Best Cliffhanger: Chapter Nine, “The Clock of Doom,” is an unexceptional “economy chapter” (i.e. a recap using footage from earlier chapters), but the cliffhanger that ends it is so simple, and so satisfying, that it is easily my favorite. In the chapter, Dick Tracy meets with a group of civic leaders to allay their concerns that the Bureau isn’t doing everything it can to halt the Stark-led crime wave. Attracted by the publicity for the get-together, Pa Stark hires a killer whose face is unknown to Tracy or the Bureau, a smug prick dapper, meticulous fellow known only as “The Duke.” The Duke (Larry Steers) comes to the meeting as “Mr. Reeves” from the Phoenix Chamber of Commerce, just one of several interested parties. While Tracy describes the case and its challenges (the perfect opportunity for copious flashbacks to chapters two and three), the Duke activates the timer on a bomb hidden in his briefcase.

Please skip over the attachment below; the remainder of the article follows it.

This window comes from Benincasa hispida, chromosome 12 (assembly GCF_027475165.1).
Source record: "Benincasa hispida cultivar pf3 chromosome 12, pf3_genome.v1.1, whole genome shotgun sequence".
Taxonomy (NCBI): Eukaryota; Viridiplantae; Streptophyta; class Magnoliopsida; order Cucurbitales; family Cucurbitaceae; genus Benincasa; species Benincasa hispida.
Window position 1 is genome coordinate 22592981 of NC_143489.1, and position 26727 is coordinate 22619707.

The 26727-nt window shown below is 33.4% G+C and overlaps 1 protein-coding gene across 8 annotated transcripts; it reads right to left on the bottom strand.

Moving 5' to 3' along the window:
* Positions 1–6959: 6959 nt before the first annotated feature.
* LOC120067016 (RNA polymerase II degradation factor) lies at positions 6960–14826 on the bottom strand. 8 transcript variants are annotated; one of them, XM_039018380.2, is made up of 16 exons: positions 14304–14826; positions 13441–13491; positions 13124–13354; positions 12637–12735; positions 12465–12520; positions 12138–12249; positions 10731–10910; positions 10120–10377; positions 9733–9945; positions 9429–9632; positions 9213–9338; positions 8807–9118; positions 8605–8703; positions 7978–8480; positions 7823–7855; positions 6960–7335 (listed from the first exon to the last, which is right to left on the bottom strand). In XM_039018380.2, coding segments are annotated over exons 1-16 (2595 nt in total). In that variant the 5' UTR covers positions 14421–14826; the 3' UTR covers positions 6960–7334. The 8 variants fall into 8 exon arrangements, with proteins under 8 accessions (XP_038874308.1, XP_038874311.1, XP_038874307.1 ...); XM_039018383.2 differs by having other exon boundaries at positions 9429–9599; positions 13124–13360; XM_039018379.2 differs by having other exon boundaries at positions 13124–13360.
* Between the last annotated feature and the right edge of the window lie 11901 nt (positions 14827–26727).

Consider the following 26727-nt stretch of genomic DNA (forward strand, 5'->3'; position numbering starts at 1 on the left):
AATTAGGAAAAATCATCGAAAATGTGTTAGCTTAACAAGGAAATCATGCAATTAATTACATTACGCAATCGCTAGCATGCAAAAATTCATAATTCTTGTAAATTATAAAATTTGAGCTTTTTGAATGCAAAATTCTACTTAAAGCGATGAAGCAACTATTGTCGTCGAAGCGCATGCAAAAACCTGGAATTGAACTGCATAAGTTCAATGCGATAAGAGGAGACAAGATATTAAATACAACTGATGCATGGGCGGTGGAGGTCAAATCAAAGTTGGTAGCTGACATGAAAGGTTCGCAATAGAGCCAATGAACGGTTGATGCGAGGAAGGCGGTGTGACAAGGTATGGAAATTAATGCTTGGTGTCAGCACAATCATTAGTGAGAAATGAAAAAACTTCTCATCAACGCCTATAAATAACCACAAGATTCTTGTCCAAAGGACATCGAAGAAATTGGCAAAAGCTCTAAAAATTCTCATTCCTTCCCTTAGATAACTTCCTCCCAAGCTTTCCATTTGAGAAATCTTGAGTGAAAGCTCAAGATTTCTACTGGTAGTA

Soon, at Gwen’s summons, Tracy excuses himself to hear what she has to say: there is no Mr. Reeves on the Phoenix Chamber of Commerce! Tracy returns to his office to find that “Mr. Reeves” has been called away suddenly and has “accidentally” left his briefcase there, and that Junior, unaware of the danger, has picked it up and is attempting to return to its owner, even chasing the hit-man’s car down the street yelling “HEY, MISTER! WAIT!”

The last shot of the chapter shows Dick Tracy on the sidewalk, recoiling in horror as an explosion is heard from offscreen. Well, of course it’s obvious what happens, but that doesn’t make it any less satisfying: sure enough, as the next chapter begins, Junior flings the briefcase into the Duke’s car, seconds before it explodes, destroying the car and taking the Duke with him. It’s a well-deserved end to a somewhat less than foolproof plot, and the fact that Junior was just trying to help out that nice Mr. Reeves makes it all the more deliciously ironic.